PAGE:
A recent survey reported by Forbes found that 63% of marketing leaders indicate agility as a high priority, but only 40% rate themselves as agile.

So, what is agile marketing? Marketer Gizmo describe it as “a tactical marketing approach in which marketing teams collectively identify high value projects on which to focus their collective efforts,” often using “sprints,” or short periods of intensive work. Businesses deploying these tactics enjoy improved rates of business performance, employee satisfaction and adaptability – all contributing to sustainable growth.

Here’s a run down of my favourite examples of agile social media marketing. Take note!

Oreo’s Superbowl response

When a blackout shut off some of the football stadium lights for half an hour during the 2013 Superbowl, Oreo jumped at the opportunity to get in on the buzz blowing up on social media. Their tweet received over 15,000 retweets and millions of impressions. Compared to the millions of dollars forked out by brands for a coveted advertising spot, Oreo received a significant share of the Superbowl’s audience for a fraction of the cost, in time as well as money.

Lesson: Flexibility is key; consider having a team on standby.

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Photo by Oreo Cookies

Responses to London’s #TubeStrike

This summer, social media blew up in the face of strikes on the London Underground. Brands that hopped on to the buzz included Renault and their fleet of free cars, Fitness First with free use of their facilities using an Oyster card, and Strada’s free coffees. My favourite, though, has got to be Innocent Drinks’ use of humour in the face of an otherwise frustrating situation. They’ve nailed the tongue-in-cheek, off-beat playfulness that has helped accelerate brands on social media.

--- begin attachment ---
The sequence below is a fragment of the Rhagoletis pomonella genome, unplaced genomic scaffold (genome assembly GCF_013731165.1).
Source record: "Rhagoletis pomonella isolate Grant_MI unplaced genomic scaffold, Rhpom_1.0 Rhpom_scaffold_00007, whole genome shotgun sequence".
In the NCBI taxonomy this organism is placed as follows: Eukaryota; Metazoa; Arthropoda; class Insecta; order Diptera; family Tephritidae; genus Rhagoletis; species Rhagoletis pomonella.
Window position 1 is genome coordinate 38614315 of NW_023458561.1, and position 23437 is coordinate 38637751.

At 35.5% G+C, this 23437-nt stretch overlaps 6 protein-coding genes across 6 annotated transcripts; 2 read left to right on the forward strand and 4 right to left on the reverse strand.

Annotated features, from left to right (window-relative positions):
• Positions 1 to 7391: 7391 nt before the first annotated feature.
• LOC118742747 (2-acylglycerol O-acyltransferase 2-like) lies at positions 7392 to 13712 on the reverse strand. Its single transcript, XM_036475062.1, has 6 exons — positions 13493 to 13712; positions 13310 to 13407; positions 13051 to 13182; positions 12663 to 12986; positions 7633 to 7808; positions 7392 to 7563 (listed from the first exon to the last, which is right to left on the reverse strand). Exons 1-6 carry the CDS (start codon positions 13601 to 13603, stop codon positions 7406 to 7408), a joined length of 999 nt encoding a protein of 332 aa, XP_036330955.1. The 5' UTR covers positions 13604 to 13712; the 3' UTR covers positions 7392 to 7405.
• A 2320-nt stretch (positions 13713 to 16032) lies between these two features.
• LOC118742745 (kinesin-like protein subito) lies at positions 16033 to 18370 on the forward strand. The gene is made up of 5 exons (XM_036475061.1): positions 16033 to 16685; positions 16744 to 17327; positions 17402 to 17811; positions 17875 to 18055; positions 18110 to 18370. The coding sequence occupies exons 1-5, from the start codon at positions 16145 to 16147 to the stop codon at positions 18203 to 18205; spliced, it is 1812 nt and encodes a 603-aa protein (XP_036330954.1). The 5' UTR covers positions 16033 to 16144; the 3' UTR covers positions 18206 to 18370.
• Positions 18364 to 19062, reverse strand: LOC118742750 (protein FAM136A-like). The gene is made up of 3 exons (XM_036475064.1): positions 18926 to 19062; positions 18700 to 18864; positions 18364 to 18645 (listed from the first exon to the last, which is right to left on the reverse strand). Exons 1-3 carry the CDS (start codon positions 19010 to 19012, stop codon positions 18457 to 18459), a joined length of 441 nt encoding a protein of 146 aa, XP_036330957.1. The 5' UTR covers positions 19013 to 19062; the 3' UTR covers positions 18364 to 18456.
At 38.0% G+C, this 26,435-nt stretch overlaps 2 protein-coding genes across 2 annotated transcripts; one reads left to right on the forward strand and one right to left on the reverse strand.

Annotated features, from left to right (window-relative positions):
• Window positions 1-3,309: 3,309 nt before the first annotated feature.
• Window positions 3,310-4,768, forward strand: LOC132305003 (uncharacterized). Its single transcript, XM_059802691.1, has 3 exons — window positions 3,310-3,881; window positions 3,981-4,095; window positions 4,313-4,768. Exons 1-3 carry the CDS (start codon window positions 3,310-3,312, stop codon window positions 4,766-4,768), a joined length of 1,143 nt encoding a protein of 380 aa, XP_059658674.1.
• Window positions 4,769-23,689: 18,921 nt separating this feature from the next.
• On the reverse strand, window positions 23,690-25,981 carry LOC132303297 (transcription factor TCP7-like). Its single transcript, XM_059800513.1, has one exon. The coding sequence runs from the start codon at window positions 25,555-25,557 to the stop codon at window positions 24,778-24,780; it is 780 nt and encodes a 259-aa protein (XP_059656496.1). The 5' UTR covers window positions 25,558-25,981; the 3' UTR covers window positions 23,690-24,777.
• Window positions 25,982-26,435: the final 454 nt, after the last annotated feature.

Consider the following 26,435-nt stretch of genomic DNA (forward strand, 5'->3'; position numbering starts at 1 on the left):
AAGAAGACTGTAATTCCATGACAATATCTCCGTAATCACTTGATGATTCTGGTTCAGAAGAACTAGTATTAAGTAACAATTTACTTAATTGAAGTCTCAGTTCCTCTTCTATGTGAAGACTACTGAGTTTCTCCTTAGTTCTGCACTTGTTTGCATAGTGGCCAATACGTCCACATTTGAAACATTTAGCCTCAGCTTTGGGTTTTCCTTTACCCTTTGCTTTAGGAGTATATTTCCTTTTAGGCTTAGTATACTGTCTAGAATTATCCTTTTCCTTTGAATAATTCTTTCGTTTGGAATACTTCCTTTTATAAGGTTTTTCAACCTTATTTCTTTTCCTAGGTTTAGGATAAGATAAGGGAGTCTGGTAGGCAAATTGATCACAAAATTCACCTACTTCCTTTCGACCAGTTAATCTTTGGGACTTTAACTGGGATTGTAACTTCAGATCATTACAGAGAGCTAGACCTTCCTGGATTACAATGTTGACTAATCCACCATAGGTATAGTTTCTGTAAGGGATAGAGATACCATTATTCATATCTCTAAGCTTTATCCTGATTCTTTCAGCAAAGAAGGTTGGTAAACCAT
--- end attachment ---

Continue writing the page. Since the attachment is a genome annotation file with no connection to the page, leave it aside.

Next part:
Lesson: Keep it fun.

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Photo by Innocent Drinks

Ben & Jerry’s respond to marriage equality

When the UK government were in talks to legalise same-sex marriage in March 2014, Ben & Jerry’s teamed up with charity Stonewall to launch their ‘Apple-y Ever After’ limited edition ice cream alongside a campaign urging consumers to write to their MPs expressing their stance on marriage equality. Of course, once legalised, brands ‘came out’ the wood work to celebrate the landmark (whilst also accelerating their own presence.)

Lesson: Plan. Have a recipe or partnership up your sleeve.

Photo by Ben & Jerry’s

As Youtse Sung from Econsultancy points out, agile marketing is not riding off a surge of tweets, but “responding to data, trends or customer behaviour in a way that is both fast and smart.” Responding to market disruptions and cultural moments does not mean making it up as you go along.

I’ll leave you with a thought from one of my favourite authors, Herman Melville. He once said “it is better to fail in originality than to succeed in imitation.” Fear of failure isn’t productive, but neither is not learning from failure. Agile marketing can be fun, so fail fast, but Iearn fast too.

Featured photo by Oscar Rethwill Flickr/CC BY 2.0